Americans are split on increasing the number of justices on the U.S. Supreme Court, according to a new national Marquette University Law School Poll.

Some Dems have pushed the idea of expanding the court beyond the current configuration of nine justices after Republicans shortly before the November election confirmed Donald Trump’s nomination of Amy Coney Barrett.

The new poll found 48 percent of American adults favor increasing the number of justices, while 51 percent were opposed.

Independents opposed the change 44-56, while Republicans opposed it 3-to-1 and Dems supported it by nearly the same margin.

The poll also found U.S. adults approve of the way President Biden is doing his job 58-42. It also found 60 percent approve of the way the U.S. Supreme Court is doing its job, while 39 percent disapproved.

Among the three branches of government, Congress fared the worst at 33-66.

Approval for the court has dropped 6 points since the September poll, when 66 percent overall approved of its performance.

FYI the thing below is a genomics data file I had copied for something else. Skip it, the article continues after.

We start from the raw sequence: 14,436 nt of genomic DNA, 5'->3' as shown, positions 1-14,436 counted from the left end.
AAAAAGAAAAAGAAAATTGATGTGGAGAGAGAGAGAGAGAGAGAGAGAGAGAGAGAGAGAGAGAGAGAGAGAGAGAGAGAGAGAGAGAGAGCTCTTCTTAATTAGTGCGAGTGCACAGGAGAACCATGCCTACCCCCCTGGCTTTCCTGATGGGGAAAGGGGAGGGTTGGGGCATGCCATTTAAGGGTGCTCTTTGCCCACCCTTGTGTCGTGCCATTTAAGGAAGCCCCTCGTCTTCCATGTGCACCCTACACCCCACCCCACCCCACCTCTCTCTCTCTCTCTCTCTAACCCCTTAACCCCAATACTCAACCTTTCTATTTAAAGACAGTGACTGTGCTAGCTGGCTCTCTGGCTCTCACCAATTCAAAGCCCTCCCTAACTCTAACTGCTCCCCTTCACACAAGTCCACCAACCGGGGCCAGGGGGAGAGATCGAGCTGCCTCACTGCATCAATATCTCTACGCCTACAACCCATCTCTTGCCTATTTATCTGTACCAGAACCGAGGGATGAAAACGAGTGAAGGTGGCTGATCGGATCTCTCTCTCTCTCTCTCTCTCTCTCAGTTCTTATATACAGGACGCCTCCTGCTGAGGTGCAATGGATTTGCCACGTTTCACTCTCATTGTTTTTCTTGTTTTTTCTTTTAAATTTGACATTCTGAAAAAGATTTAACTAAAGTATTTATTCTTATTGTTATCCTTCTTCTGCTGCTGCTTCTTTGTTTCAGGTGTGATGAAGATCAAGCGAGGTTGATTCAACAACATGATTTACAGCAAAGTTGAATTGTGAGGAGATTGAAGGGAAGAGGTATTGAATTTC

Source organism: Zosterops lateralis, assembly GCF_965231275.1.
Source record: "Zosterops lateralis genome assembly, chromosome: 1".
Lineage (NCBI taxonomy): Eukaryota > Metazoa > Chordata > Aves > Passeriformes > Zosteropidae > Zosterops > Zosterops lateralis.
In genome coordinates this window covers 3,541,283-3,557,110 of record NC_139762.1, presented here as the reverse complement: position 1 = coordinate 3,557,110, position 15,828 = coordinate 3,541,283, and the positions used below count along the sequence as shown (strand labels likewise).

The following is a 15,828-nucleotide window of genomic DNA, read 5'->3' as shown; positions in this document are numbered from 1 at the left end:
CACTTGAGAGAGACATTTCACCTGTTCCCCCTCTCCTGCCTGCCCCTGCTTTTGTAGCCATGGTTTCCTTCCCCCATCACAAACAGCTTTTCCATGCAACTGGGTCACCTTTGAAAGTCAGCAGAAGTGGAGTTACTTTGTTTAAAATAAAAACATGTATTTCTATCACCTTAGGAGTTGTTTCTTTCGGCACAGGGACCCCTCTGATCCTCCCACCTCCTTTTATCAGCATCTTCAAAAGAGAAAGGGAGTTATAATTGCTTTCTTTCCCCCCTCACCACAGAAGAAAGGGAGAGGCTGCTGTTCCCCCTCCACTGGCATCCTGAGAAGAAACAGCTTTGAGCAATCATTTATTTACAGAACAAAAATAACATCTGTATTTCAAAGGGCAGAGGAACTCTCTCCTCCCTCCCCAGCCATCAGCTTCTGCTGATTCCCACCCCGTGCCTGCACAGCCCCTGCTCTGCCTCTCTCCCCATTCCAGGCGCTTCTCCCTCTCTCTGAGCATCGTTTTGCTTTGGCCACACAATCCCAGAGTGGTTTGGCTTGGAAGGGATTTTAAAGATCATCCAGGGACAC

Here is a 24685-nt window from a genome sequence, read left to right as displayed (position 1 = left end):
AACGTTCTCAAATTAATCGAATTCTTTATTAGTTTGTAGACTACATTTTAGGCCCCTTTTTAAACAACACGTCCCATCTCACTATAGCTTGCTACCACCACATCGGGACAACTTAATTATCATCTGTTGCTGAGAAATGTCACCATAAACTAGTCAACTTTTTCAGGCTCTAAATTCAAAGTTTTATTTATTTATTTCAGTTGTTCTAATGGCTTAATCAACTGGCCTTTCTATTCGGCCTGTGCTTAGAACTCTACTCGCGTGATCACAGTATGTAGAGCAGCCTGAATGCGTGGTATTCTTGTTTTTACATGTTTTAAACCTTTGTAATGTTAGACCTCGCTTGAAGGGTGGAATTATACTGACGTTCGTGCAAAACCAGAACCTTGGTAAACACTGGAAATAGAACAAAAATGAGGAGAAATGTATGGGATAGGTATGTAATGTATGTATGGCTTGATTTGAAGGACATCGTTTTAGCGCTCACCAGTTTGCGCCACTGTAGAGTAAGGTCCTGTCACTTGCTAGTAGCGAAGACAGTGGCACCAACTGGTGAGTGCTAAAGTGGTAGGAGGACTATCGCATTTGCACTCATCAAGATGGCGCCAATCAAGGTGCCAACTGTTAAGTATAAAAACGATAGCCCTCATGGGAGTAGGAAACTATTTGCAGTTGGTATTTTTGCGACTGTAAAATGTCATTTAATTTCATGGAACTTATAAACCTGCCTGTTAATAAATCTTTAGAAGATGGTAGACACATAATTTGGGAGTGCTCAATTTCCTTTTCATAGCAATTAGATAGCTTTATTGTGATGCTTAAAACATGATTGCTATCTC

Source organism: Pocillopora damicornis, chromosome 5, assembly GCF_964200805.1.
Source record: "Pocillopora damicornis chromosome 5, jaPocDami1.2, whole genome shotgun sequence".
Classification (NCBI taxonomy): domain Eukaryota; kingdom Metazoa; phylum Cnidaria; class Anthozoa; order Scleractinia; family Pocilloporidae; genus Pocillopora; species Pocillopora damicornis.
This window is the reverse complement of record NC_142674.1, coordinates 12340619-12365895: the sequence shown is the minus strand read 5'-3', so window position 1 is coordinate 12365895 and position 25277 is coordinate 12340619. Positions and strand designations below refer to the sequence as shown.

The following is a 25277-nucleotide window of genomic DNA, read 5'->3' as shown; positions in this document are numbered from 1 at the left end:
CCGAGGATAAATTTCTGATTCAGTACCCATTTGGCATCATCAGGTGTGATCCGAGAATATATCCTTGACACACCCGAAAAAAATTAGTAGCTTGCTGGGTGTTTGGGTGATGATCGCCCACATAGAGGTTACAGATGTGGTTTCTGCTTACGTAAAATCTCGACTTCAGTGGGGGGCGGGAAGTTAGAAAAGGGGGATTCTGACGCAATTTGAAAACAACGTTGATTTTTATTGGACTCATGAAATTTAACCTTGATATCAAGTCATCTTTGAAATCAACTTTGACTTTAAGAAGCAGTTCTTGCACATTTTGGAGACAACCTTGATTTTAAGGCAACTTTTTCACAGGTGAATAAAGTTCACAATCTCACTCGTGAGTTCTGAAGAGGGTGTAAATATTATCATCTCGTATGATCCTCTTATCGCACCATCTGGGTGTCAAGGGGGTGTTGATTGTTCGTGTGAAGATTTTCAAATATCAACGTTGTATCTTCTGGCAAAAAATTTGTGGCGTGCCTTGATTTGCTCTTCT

Much of that decline is due to fewer Republicans approving of the court even as the conservative majority increased.

The September 2020 poll, taken before liberal Justice Ruth Bader Ginsburg died, found 80 percent of Republicans approved of the court’s performance, while 19 percent disapproved.

Even with Comey joining the bench and an expanded conservative majority at 6-3, only 57 percent of Republicans in the latest poll approved of the court’s performance. For Dems, it was 59 percent, largely unchanged from 57 percent in September.

The Marquette Law School Poll has previously surveyed public opinion about the U.S. Supreme Court in 2019 and 2020. The new poll is an expansion of the effort with a similar national survey conducted every other month for the next year.

The first of those polls was conducted July 16-26. It included 1,010 adults nationwide and had a margin of error of plus or minus 3.9 percentage points. SSRS Opinion Panel conducted the interviews online, and the results were weighted to match the U.S. adult population.

See more on the results here.

See a conversation between pollster Charles Franklin and the law school’s Mike Gousha on the results:

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